Get the app from this link to follow my moves (@hipstertrader) and start with a free slice of stock. 🍕
*Free stock offer valid for U.S. residents 18+. Subject to account approval.
Palantir files for IPO. Palantir, which describes itself as "the world’s leading software for data-driven decisions and operations," has filed paperwork with the U.S. Securities and Exchange Commission to go public. Palantir didn't disclose the timing, number of shares or amount it hopes to raise in the offering. Palantir, which provides data analytics technology to the U.S. government and intelligence community, is one of the largest technology startups, with its valuation reportedly around $26 billion. True to its secretive nature, Palantir didn't comment on the filing, which simply stated "The public listing is expected to take place after the SEC completes its review process, subject to market and other conditions."
Will Spotify see a ROI? Not everyone is convinced Spotify, which has spent heavily on podcasts, will see a return on their investment. Bernstein analyst Todd Juenger said the podcasts won't "generate much earnings" and subsequently downgraded shares of Spotify. "It’s tantalizing to draw a parallel between Spotify moving into exclusive, original podcasts with Netflix’s successful move into exclusive, original TV series and movies," Juenger said. "The situations, however, are not analogous in at least one very important way – consumers don’t have to pay for a Spotify subscription in order to listen to the exclusive podcasts. They just need to download the app."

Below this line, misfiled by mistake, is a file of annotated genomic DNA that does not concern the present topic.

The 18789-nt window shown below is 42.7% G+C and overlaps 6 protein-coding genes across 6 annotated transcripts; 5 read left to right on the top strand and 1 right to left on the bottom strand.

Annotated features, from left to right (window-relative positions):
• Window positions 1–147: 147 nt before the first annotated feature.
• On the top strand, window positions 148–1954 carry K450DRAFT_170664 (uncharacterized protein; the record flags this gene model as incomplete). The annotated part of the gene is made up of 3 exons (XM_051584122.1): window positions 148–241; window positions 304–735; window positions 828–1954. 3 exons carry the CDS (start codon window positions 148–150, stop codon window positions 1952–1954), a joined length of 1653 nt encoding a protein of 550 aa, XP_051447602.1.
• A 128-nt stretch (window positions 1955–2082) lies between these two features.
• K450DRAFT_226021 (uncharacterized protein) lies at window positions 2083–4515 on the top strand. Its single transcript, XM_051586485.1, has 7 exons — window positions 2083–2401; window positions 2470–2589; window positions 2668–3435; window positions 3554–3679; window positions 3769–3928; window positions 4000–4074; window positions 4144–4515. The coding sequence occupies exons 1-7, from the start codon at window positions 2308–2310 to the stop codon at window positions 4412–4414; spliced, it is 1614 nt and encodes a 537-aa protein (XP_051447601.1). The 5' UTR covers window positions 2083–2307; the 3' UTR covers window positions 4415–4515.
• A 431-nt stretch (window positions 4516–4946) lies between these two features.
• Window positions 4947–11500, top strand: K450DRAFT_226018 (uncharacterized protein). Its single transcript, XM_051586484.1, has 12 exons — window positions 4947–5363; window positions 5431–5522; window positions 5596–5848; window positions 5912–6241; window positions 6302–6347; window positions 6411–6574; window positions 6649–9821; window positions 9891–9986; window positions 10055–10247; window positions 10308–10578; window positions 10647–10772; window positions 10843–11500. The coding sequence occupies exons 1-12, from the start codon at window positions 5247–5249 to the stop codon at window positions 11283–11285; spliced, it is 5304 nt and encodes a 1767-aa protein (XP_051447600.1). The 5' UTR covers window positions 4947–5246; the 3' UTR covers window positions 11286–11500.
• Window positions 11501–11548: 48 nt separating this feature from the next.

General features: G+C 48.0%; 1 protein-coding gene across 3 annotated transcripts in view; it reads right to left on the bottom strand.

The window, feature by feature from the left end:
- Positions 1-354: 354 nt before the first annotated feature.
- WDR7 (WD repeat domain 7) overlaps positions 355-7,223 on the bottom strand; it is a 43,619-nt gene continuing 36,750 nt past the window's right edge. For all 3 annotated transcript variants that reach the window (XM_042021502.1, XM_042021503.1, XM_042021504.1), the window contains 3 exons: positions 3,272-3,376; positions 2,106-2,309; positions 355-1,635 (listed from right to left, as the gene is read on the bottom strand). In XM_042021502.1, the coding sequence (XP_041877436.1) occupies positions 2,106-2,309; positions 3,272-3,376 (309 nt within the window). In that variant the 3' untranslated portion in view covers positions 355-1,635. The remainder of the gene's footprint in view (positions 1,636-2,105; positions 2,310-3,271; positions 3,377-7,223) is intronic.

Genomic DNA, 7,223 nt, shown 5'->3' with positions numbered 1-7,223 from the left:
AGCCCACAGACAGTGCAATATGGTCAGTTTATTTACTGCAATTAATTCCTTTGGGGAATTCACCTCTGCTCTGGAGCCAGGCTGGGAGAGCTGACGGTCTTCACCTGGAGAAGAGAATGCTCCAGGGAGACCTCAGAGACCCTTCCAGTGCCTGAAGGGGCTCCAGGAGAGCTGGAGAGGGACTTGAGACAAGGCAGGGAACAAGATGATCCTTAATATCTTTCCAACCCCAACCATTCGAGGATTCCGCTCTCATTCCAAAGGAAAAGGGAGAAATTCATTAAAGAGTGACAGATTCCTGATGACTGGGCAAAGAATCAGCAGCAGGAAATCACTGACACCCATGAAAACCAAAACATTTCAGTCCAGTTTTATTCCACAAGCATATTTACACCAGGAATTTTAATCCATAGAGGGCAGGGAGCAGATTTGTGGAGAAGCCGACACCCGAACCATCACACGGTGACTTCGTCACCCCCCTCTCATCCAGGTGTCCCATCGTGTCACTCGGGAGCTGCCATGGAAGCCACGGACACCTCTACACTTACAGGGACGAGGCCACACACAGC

Tech CEOs set to testify. The CEOs of Amazon, Facebook, Google and Apple are scheduled to testify to the U.S. House of Representatives' House Judiciary Antitrust Subcommittee on July 27. The CEOs, who will be able to attend virtually, will testify to the committee regarding the antitrust probe into their companies. "As we have said from the start, their testimony is essential for us to complete this investigation," the House judiciary panel chairman and the House antitrust subcommittee chairman said in a statement.
Deutsche Bank slapped with penalty. Deutsche Bank has been hit with a $150 million penalty by the New York State Department of Financial Services for its ties to Jeffrey Epstein. The regulator said Deutsche Bank "failed to properly monitor account activity conducted on behalf of the registered sex offender despite ample information that was publicly available concerning the circumstances surrounding Mr. Epstein’s earlier criminal misconduct." The penalty marks the first enforcement action by a regulator against a financial institution for ties to Epstein.
Wirecard seeks a buyer. Troubled German fintech company Wirecard's administrator said more than 100 investors have expressed interest in buying the company's core business and its holdings. "The aim is to find timely investor solutions in the interest of creditors, employees and customers," Michael Jaffe said. Jaffe acknowledged that Wirecard's North American assets were the furthest along in discussions.